Keys for Success in CS180
CS180 is a Purdue CS rite of passage, but with these tips, you can get through!
Walking into CS180 for the first time I was met with a combination of exhilaration and nervousness. Never before had I taken a class with so many other people and I couldn’t wrap my head around how it would work. How do they give assignments and grade them for everyone? How does the professor answer questions if someone is confused? Do my classmates know the same level of programming? It took some time and effort, but I did get acquainted with the environment and found my groove with lectures, labs, assignments, and tests. Even as a senior looking back, CS180 ended up being one of my favorite classes at Purdue and I’d like to share some tips that helped me along the way.
Find a Study Group - Whether it’s fellow students in your lab, or other CS majors on your dorm floor, do your best to meet and get to know people in a similar situation as you. You’ll be amazed at the good times that will come: laughing about silly NullPointerExceptions or catching the midnight midterm grind reviewing the intricacies of polymorphism. Plus, it’s great to have some fun experiences to share when you need a break from studying. I especially enjoyed playing basketball at the CoRec and board games like Werewolf.
Ask Questions - There will be an online forum like Piazza or Campuswire with a plethora of questions about the current assignments and lecture topics that are very helpful! I encourage you to browse, add to, or – if you’re feeling confident – answer another student’s question! It’s also great to follow the questions students are asking in lecture, often on an app like Hotseat. The TA’s watch and answer questions so you can get clarifications without breaking the flow of the ongoing lecture.
Use the Debugger - The debugger is a tool built into most programming applications, including IntelliJ which you will use for this class. Admittedly, it looks menacing when you first learn it. There’s too many buttons and it feels like you need an instruction manual to use it right. Give it some time, however, and you’ll see how powerful it can be. When trying to track the state of your program, print statements help sometimes but the debugger’s ability to show all variable values and see how executing each line of code changes was extremely valuable to me as I resolved the peskiest of bugs.
Start Assignments Early - It’s fine if you don’t finish early, but it goes a long way to start looking at the handout for the new homework or project when it first comes out. I would often reach a mental block on assignments in which I faced an issue and nothing I did seems to make progress toward a resolution. Nine times out of ten, taking a break and looking at it with fresh eyes helped me find a fix instantly, but I could only do this if the deadline was a few days away.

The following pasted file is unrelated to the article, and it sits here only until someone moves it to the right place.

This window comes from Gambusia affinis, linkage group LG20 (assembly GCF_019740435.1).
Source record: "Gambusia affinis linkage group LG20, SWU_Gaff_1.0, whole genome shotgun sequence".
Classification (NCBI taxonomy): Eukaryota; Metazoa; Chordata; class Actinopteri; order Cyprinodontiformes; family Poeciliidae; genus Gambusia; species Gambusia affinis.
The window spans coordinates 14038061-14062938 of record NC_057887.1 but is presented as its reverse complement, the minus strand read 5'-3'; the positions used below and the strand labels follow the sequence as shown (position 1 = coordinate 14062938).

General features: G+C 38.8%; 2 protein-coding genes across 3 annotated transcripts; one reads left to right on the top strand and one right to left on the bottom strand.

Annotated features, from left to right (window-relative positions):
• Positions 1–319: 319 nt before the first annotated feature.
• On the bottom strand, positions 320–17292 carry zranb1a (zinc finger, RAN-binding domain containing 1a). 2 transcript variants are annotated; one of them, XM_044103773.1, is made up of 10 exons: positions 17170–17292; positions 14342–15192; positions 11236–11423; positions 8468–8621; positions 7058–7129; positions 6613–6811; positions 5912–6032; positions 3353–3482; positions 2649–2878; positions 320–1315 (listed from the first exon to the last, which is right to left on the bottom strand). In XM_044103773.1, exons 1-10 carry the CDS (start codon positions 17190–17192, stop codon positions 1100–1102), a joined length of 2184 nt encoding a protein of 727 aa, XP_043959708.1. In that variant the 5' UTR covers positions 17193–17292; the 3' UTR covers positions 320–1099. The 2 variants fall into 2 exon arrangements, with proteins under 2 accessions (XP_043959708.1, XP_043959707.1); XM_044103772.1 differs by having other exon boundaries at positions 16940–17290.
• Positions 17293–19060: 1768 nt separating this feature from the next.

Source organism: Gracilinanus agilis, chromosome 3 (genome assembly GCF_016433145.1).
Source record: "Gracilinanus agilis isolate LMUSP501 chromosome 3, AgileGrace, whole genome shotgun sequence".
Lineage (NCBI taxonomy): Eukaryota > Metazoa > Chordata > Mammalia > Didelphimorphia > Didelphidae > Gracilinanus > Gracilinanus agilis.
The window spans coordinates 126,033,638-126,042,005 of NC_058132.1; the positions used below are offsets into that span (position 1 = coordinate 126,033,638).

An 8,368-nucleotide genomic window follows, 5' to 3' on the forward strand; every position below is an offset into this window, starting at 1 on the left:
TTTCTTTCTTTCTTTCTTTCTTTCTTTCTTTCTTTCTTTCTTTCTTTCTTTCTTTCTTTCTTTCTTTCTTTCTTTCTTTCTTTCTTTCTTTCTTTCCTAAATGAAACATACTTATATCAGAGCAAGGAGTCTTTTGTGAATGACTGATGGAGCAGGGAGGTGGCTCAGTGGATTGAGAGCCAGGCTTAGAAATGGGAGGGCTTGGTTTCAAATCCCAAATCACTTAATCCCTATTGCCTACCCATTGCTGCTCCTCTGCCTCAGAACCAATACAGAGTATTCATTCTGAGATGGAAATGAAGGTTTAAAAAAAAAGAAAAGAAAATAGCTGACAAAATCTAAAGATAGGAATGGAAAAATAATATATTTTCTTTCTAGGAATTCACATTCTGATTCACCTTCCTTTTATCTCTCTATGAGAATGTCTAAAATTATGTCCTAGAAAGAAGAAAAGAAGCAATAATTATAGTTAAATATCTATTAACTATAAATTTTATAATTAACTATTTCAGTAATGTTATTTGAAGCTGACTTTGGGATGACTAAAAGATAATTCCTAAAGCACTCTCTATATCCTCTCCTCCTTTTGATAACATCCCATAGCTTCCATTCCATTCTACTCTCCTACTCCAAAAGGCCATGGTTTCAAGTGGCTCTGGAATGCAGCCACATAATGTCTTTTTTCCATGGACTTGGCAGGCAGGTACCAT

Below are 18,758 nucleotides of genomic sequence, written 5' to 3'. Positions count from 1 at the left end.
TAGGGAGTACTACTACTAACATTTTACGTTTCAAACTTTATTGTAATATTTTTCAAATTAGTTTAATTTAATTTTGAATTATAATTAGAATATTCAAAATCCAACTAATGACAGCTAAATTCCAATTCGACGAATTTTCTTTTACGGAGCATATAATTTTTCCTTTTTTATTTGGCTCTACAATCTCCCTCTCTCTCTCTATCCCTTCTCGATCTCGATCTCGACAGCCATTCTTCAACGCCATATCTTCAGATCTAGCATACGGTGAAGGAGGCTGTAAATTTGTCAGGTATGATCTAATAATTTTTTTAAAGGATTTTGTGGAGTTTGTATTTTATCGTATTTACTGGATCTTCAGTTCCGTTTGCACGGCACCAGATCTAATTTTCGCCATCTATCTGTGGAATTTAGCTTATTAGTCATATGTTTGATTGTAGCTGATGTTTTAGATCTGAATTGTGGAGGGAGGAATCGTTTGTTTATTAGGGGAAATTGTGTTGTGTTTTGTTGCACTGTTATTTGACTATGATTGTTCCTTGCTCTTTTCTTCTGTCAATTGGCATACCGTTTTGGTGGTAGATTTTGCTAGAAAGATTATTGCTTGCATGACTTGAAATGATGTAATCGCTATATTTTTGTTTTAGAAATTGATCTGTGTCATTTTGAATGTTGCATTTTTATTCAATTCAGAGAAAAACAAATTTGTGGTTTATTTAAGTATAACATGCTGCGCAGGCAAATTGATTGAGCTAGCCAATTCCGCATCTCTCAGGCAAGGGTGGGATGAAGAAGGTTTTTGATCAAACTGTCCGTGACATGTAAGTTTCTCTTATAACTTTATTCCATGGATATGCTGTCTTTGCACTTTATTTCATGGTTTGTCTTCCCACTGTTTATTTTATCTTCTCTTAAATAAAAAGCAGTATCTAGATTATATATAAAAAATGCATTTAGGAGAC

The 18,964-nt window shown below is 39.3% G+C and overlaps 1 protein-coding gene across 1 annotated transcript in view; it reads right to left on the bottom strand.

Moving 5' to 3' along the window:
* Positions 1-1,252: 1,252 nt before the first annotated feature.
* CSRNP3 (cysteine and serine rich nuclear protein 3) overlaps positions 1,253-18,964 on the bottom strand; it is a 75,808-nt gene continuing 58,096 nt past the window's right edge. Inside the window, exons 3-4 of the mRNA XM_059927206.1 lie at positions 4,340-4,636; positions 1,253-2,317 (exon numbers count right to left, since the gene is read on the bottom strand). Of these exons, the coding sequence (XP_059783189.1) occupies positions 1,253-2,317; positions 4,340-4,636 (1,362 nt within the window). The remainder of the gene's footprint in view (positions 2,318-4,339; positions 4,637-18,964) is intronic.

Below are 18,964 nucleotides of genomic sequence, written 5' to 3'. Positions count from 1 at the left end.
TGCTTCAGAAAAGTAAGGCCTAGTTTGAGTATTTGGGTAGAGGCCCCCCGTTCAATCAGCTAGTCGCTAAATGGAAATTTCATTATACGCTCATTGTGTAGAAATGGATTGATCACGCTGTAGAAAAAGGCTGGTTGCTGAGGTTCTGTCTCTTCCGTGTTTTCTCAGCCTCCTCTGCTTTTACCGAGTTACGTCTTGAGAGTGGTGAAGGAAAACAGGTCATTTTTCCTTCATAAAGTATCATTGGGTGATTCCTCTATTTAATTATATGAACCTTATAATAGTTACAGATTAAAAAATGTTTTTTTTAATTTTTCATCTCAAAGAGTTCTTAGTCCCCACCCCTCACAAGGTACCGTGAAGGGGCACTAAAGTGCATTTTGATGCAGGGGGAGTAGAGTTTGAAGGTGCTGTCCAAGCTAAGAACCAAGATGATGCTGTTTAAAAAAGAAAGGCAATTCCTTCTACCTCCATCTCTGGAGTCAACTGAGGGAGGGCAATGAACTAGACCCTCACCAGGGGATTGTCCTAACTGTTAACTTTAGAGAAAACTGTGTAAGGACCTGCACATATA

Utilize the Resources Available - There is no other class that has as many resources available as CS180, because…it’s tough! If your code has even one bug, you probably won’t be passing the test cases with full credit. Not to worry, the resources – Office Hours, SI Sessions, USB Help Room, Lab Sessions – are a lifesaver. They can be intimidating at first, but if you prepare a question and come ready to explain to the TA/tutor the issue and what you have tried to fix it, they can guide you to a better understanding so you can solve it at last.
Don’t Get Caught Up on the Details - CS180 doesn’t just teach you the Java programming language, it teaches you how to learn. In reality, no skilled programmer knows all the small details off hand, but rather how to properly research and read documentation to look up the correct syntax when needed. So don’t sweat it! When learning how to code, it can be frustrating trying to keep track of the intricacies like when to use length vs length() or how to format a class constructor. You might find it more useful to view the class as a tool, teaching you to use tools like StackOverflow and built-in IDE resources to figure out the correct code, and slowly but surely the process will become natural.
Most importantly, enjoy the ride! Best of luck!